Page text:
In late January, I headed for Slide Mountain, at 4,180 feet the highest peak in the Catskills. I had just finished a grueling stretch at work and was eager to get out of the city. I went alone. As I skinned up from the parking lot, I had to rely on the sporadic trail markers and hope that the predicted fog and “wintery mix” would hold off. The trail had some snow, and lots of exposed rocks as well.
As I climbed I considered whether backcountry skiing is merely a way to access unskied lines or something different altogether. I’m sure it means different things to different skiers, but for me it’s about being in the mountains and escaping.
When I was younger, I’d spend my days at Killington skiing the bumps under the chairlift: Cascade, Needle’s Eye and Outer Limits were my go-to spots. I was good, and I knew it. The pleasure was in the show. I dug hearing comments from the lift above me or sensing admiring eyes.
But the winter scene was much more serene with no one else on the trail. I reached the summit ridgeline at 3,800 feet and began the traverse towards the top. Views opened, and I could see the empty Catskill Mountains. Deciduous trees gave way to a boreal forest comprising mostly thick balsam fir. The air grew chilly. The sun was still out—but the tightly packed, frozen trees above me blocked both sky and sun.
When I reached the summit, there was nothing but majestic vistas of lakes and the smaller surrounding mountains. Bundled against the summit’s chill, I drank some tea I had carried up in a thermos. The writer John Burroughs climbed Slide more than hundred years ago. A plaque near the summit quotes him from The Heart of the Southern Catskills: “Here the works of man dwindle.”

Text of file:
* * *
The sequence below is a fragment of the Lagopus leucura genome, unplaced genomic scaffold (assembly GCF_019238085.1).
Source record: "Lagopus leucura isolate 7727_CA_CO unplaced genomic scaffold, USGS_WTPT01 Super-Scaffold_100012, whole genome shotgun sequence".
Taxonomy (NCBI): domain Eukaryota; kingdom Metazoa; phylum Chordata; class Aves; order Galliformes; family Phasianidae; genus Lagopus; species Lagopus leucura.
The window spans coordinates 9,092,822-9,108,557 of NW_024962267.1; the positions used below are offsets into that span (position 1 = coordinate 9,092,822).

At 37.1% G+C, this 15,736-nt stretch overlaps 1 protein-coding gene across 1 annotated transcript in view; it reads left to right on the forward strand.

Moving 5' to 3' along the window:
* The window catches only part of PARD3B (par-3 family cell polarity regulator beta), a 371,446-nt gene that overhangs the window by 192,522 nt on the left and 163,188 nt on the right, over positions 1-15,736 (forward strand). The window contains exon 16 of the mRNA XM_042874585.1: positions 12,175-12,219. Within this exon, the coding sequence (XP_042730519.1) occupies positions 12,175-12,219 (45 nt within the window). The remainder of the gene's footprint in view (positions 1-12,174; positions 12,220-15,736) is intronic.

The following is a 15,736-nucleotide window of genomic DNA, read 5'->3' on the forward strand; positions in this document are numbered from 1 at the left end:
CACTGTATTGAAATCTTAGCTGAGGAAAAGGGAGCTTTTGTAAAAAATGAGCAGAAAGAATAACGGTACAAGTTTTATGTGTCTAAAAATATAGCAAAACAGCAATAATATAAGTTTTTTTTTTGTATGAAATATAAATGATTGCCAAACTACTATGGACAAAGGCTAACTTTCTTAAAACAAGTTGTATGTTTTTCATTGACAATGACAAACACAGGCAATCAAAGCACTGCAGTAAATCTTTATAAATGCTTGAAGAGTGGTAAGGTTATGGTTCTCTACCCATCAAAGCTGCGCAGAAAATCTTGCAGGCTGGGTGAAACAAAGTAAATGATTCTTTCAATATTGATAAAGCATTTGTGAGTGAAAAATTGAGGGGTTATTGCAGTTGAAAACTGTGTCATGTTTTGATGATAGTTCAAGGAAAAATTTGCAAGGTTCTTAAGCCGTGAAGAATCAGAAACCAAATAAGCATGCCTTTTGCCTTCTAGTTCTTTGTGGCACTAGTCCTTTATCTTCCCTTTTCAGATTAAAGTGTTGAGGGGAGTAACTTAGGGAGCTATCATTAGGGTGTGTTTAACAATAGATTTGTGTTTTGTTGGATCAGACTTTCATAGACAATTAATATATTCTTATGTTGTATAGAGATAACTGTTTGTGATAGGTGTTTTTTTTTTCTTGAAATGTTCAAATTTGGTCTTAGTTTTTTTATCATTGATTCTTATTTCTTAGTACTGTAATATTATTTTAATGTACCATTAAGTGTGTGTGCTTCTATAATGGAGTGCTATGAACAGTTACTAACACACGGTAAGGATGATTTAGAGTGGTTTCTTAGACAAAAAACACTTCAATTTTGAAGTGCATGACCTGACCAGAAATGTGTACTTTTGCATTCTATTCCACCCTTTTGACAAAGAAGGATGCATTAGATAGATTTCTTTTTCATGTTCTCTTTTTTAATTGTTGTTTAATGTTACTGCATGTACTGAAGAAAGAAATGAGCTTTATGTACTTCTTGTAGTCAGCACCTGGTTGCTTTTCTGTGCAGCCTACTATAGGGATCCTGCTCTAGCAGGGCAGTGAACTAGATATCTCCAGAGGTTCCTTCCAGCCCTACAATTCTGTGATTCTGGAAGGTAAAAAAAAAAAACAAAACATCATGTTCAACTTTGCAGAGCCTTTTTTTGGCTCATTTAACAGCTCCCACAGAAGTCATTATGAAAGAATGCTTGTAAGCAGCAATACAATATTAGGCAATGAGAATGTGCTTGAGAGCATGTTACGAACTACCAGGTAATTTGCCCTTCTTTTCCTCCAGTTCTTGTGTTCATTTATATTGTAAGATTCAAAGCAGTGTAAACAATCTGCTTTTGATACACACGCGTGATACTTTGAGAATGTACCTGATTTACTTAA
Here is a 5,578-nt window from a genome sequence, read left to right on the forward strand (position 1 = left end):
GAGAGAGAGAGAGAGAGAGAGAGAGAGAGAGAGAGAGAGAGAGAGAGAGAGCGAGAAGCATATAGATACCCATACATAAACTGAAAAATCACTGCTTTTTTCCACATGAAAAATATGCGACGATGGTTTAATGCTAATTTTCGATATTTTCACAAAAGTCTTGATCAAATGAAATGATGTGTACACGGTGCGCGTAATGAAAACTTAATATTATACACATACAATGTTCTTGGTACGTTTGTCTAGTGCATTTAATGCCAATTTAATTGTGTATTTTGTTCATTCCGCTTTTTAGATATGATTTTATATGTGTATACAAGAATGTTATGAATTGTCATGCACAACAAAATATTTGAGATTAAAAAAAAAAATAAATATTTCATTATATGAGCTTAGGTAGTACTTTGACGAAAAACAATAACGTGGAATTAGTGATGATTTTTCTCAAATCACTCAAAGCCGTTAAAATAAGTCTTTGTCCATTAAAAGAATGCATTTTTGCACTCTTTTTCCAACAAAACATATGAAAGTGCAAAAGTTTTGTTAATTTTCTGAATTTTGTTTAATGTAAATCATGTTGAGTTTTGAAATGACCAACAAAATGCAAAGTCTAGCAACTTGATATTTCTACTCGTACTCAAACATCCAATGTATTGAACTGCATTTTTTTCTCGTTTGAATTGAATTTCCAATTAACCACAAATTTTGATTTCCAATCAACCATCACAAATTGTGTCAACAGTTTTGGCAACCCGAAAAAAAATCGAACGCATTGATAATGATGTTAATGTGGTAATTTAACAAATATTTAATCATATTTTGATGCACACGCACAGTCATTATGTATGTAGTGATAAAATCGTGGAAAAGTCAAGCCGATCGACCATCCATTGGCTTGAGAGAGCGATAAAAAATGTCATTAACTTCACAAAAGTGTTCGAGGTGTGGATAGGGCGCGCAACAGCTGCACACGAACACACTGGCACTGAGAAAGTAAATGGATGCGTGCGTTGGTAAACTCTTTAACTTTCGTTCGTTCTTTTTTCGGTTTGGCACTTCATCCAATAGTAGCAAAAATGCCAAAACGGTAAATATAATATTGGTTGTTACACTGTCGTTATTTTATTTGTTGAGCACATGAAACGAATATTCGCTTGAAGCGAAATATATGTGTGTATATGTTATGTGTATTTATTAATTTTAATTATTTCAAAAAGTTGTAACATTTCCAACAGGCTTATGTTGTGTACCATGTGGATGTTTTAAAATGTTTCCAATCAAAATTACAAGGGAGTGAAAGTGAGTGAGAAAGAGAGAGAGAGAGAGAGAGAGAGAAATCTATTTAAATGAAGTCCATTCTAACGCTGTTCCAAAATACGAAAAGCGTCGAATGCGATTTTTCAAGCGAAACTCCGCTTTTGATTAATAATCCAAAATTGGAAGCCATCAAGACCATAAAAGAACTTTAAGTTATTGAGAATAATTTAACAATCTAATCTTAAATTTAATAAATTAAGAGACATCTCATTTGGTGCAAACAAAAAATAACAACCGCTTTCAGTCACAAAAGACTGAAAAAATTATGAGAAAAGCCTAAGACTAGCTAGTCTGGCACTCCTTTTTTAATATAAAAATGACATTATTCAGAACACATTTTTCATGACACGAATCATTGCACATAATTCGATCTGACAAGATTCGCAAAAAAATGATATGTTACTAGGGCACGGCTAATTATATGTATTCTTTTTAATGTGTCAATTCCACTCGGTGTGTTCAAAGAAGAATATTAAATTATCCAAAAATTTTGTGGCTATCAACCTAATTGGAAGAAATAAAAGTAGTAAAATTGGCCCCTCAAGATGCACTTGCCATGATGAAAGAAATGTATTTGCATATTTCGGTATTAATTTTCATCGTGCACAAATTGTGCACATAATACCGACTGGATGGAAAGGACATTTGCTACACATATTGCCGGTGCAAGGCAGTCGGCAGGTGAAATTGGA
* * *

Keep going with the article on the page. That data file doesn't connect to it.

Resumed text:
Burroughs recognized the power of the mountains—and Slide in particular—to put us in our place:
All was mountain and forest on every hand. Civilization seemed to have done little more than to have scratched this rough, shaggy surface of the earth here and there. In any such view, the wild, the aboriginal, the geographical greatly predominate. The works of man dwindle, and the original features of the huge globe come out. Every single object or point is dwarfed; the valley of the Hudson is only a wrinkle in the earth’s surface. You discover with a feeling of surprise that the great thing is the earth itself, which stretches away on every hand so far beyond your ken.
I could see the predicted storm slowly approaching. My descent was down the narrow hiking trail. No room to turn, no place to bail out, just a semi-controlled snow plow burning my thighs. Frozen tree branches crashed against my helmet and goggles. And lower down, the rocks reemerged, chaffing the metal edges of my skis. It smelled like my father’s welding studio.
I stopped to consider. It would take me much longer to hike down, but navigating the slick hidden rocks seemed risky. I chose to hike. Strapping my skis to my pack, I laughed that many would deem this the worst possible skiing. But, for me, it was ideal — just me and my skis and the mountain.
At the advancing age of 48, I now know where true pleasure lies — for me. It’s in quiet, physically demanding adventures in the backcountry where the descent is just one facet. That’s where I want to be now, where the mountains loom large and the self loses prominence. Returning home and showing others impressive pictures of lines I skied would surely stroke my ego, but would also feed a consciousness that is exactly what I’m looking to escape.